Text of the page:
The Pittsburgh Steelers have, by and large, been on an upward swing over the course of the past two and a half seasons after they missed the playoffs for two straight seasons, and failed to win a postseason game in four straight years.
Last season saw them gain that elusive playoff victory, though they came up short with about three minutes left in the Divisional round a week later. Their offense took off, and their defense improved, showing playmaking ability and opportunism.
But there are still a lot of unanswered questions facing the team as we crack into free agency territory. As an exercise, we like to take a stab at some of those questions, presenting arguments for the pros and cons of each side of the coin. This is the optimist’s take on the following question.
Question: Will inside linebacker Ryan Shazier emerge as the mainstay coverage linebacker in 2016?
One of the things that the Steelers were obviously enamored with when they elected to draft Ryan Shazier with the 15th overall selection in the first round of the 2014 NFL Draft was his highly impressive speed for the position. It’s an element of the game for the position that is only becoming increasingly more prominent.
Naturally, one of the elements of the game that lends itself well toward linebackers with speed, one would assume, is the ability to excel in coverage against running backs and tight ends. But that is not an area of Shazier’s game that has been a strength by any means through most of the course of his first two professional seasons.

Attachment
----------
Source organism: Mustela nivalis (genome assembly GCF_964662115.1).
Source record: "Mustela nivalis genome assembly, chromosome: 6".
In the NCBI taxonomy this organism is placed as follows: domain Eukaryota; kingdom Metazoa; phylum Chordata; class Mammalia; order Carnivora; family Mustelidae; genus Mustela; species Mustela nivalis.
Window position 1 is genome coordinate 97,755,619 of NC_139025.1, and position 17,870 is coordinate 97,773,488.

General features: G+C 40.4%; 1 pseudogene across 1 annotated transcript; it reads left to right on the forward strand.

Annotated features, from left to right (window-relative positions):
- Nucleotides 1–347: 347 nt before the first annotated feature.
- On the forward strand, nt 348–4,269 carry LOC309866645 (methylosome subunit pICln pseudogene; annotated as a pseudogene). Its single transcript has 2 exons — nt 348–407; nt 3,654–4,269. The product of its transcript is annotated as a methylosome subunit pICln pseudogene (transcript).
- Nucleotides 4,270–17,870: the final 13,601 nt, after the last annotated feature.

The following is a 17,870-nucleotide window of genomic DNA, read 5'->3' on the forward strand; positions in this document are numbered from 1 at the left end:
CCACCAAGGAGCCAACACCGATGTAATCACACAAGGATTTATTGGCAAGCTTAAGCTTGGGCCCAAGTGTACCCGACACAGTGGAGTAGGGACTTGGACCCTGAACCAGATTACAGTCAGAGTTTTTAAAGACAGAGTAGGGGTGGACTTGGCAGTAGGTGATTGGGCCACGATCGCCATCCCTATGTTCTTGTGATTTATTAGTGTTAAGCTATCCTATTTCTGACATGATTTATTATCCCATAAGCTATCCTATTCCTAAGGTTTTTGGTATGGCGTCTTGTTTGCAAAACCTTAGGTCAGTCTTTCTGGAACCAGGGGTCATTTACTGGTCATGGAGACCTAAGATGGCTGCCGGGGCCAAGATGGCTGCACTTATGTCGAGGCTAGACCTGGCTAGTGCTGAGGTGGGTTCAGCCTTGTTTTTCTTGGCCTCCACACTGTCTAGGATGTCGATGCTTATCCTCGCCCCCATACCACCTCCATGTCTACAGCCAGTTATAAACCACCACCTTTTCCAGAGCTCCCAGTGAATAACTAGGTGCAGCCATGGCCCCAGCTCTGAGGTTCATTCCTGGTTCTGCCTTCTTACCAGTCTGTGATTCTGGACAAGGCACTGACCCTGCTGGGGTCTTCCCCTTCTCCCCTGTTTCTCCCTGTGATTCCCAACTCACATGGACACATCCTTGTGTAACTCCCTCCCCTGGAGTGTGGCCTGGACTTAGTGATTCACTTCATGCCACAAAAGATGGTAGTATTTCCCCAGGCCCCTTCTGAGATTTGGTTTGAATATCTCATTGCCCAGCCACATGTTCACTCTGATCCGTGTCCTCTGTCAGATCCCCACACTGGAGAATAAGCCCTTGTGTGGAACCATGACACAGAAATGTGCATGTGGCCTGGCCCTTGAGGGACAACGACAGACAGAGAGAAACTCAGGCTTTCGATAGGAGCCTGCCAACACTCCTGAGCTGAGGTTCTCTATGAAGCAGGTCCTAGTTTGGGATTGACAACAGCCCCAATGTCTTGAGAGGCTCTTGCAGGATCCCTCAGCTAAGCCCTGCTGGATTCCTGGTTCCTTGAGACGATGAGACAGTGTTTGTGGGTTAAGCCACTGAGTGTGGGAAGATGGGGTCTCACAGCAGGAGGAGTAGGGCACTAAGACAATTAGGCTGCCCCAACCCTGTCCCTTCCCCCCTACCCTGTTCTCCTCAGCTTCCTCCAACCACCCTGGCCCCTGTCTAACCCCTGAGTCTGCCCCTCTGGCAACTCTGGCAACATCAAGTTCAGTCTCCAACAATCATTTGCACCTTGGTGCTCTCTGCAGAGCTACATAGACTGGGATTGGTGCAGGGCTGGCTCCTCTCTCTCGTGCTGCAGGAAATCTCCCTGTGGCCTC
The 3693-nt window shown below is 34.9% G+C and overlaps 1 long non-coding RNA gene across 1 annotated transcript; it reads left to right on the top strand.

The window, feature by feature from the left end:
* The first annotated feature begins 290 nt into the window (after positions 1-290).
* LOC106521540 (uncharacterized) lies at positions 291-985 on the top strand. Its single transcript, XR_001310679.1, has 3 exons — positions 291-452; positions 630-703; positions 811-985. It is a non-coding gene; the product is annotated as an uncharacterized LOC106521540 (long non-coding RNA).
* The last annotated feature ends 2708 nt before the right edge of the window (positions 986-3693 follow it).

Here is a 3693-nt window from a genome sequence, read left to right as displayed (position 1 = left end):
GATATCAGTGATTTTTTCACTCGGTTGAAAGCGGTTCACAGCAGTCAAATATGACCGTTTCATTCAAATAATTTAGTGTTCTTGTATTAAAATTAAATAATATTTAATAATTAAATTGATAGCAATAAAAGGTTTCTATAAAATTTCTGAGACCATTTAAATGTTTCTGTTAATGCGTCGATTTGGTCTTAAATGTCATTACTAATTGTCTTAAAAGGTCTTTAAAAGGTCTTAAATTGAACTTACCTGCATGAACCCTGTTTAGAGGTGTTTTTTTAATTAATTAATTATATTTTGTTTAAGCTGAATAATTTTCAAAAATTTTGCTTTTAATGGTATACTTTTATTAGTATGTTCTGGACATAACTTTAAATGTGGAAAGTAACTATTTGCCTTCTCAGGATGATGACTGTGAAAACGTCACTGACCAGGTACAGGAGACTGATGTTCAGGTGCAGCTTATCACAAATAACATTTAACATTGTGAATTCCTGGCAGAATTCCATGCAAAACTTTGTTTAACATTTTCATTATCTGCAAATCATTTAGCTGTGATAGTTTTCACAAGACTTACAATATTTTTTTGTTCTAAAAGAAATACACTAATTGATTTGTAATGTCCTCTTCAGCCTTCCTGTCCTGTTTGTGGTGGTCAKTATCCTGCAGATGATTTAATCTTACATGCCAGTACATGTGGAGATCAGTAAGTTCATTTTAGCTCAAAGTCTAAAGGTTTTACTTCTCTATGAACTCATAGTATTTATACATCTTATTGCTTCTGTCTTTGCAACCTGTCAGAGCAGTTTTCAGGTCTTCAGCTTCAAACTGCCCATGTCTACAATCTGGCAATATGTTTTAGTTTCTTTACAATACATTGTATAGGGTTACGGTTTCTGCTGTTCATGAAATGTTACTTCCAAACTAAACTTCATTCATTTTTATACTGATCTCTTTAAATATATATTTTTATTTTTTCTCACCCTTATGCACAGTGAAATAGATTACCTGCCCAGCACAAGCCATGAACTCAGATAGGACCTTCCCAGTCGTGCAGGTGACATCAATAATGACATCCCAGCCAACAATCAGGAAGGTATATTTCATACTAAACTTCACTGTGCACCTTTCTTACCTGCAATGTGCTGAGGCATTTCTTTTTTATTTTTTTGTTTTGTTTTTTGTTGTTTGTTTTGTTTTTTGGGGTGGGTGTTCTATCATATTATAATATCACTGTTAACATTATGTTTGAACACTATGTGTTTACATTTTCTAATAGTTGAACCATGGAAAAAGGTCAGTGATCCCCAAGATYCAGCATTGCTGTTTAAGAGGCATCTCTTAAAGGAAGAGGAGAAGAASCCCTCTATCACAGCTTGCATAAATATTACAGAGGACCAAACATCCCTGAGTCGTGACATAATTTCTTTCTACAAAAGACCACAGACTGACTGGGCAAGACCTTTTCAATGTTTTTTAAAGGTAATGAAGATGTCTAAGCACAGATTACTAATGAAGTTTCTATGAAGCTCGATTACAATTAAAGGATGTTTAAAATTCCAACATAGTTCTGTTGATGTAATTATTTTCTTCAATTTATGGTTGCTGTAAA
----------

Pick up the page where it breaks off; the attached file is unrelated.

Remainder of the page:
He had, in fact, actually struggled a good bit at times in that area, particularly in his rookie season, belying the nifty interception that he made down the field in coverage on a tight end in his first preseason game. But I believe things began to take a turn for the better later in the year.
That became particularly obvious in the game against the Broncos in the regular season, during which Shazier recorded his first career interception. But in the same game, he also recorded three pass defenses, and also had a pass defensed in the prior week.
Statistical data is only one point to look at, of course, but I believe reviewing the tape shows that he was improving in terms of being a coverage linebacker as the season progressed, and as he was being given a bigger and bigger role—with Lawrence Timmons receiving less of one, as evidenced by him being taken off the field in the quarters package.
This seems to be the direction the offense is heading, with Shazier assuming the mantle at the inside linebacker position and becoming the player that Timmons once was—plus play-calling responsibilities—which is a job that entails adeptness at covering, for example, running backs leaking out of the backfield.
Shazier’s late-season progress shows promise that he will be able to succeed in this role. The fact that he has the speed to make up for some mistakes certainly helps as well. It also happens to be just what the Steelers need, so it is important that he continues to build on where he left off in that aspect of his game at the end of last season.